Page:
Sustainable bio-based and synthetic energy carriers are essential for reducing emissions. In order to determine the potential of alternative energy carriers for the maritime sector, TNO is conducting research into alternative fuels such as hydrogen, methanol, ammonia, liquid natural gas (LNG) and electricity.

Which energy carrier or composition of energy carriers will the future hold for the maritime sector? "To make the right choice, you first have to look at the operational profile of the ship," says Jurrit Bergsma of TNO. "Is it, for example, an inlandor a seagoing ship? And what is the energy carrier that goes with it? For example, hydrogen is a very interesting energy carrier, but the volume you need compared to diesel is much larger.”


"For an inland shipping company that is able to bunker in Rotterdam and Germany the volume issue is a smaller problem," continues Bergsma. "But if you have to completely fill a ship from Shanghai with hydrogen, there is no room left to transport goods. For this reason, you need to take a good look at where you apply specific energy carriers, and what the associated challenges are."

Methanol, ammonia and lng

TNO also researches energy carriers other than hydrogen, with a primary focus on methanol, ammonia and LNG. Bergsma: "In order to implement an energy carrier, you have to make integral considerations. What impact does a particular fuel have on the power train and is it possible to 'retrofit' the ship? In other words, introducing a new engine or modifying the existing one. Or think of the matter of incorporating it on board: how much space does the fuel take up and what is the safety situation? And, finally, what about operational aspects, such as costs?”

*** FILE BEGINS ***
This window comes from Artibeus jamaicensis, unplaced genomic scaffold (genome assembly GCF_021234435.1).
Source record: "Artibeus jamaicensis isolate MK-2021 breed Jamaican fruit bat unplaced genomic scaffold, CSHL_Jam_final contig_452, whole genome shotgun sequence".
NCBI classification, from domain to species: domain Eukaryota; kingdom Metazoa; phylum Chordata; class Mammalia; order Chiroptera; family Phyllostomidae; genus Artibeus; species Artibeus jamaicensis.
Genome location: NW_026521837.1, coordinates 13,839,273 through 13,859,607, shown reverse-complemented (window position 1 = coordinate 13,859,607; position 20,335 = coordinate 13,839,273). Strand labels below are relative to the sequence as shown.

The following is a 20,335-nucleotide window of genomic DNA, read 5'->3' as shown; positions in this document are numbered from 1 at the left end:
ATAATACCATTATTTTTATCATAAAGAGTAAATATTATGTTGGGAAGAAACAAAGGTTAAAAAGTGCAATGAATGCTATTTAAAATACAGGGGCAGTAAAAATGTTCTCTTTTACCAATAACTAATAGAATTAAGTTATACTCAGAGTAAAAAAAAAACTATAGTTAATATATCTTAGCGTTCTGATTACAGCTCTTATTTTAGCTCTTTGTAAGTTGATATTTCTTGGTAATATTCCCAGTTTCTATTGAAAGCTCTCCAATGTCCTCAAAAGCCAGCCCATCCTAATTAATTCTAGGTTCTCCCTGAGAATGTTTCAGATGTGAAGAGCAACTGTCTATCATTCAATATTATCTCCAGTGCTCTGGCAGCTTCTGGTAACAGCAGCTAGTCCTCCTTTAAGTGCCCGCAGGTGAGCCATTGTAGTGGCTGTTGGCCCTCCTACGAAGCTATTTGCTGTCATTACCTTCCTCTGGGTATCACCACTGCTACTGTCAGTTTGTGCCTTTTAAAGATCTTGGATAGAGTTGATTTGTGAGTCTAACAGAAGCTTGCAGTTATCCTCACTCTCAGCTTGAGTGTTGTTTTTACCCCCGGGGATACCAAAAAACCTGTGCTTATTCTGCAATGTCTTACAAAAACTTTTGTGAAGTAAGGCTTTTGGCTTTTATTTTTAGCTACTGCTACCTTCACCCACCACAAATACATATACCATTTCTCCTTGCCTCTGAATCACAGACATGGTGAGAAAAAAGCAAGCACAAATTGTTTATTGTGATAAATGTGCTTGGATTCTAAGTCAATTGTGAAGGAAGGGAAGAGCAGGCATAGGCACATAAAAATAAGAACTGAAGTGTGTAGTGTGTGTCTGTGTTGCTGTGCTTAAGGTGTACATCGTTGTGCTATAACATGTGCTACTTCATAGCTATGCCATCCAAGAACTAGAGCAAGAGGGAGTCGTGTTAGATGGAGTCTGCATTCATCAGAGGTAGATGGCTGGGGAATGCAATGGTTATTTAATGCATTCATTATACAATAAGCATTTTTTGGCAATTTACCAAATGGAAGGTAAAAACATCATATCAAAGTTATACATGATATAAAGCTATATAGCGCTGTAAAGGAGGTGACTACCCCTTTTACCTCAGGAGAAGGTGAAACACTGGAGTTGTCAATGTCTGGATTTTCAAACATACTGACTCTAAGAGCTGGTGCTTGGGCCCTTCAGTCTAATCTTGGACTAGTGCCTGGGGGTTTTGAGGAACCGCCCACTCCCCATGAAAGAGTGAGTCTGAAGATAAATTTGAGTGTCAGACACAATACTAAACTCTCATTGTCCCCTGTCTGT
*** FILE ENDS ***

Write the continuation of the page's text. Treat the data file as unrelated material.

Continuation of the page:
TNO also focuses on the origin of energy carriers. "Blending biofuels can reduce the carbon footprint in the short term. Unfortunately, biofuels are not the full solution. Depending on their origin, these have a potential undesirable impact onnature. We are also working with the VoltaChem innovation programme on the electrification of the chemical industry, for the production of synthetic fuels. The development of energy carriers for shipping cannot be seen in isolation from this.”


For various applications such as ‘peak shaving’, sailing on battery packs and shore power connections, there is also a great opportunity to reduce emissions. Extensive research is being carried out into the integration of battery packs based on energy consumption, and the estimation, optimisation and service life of batteries.

Want to know more or contribute?

Would you like to know more about TNO's research into alternative fuels and energy carriers or do you see opportunities to contribute to it?

Contact Jurrit Bergsma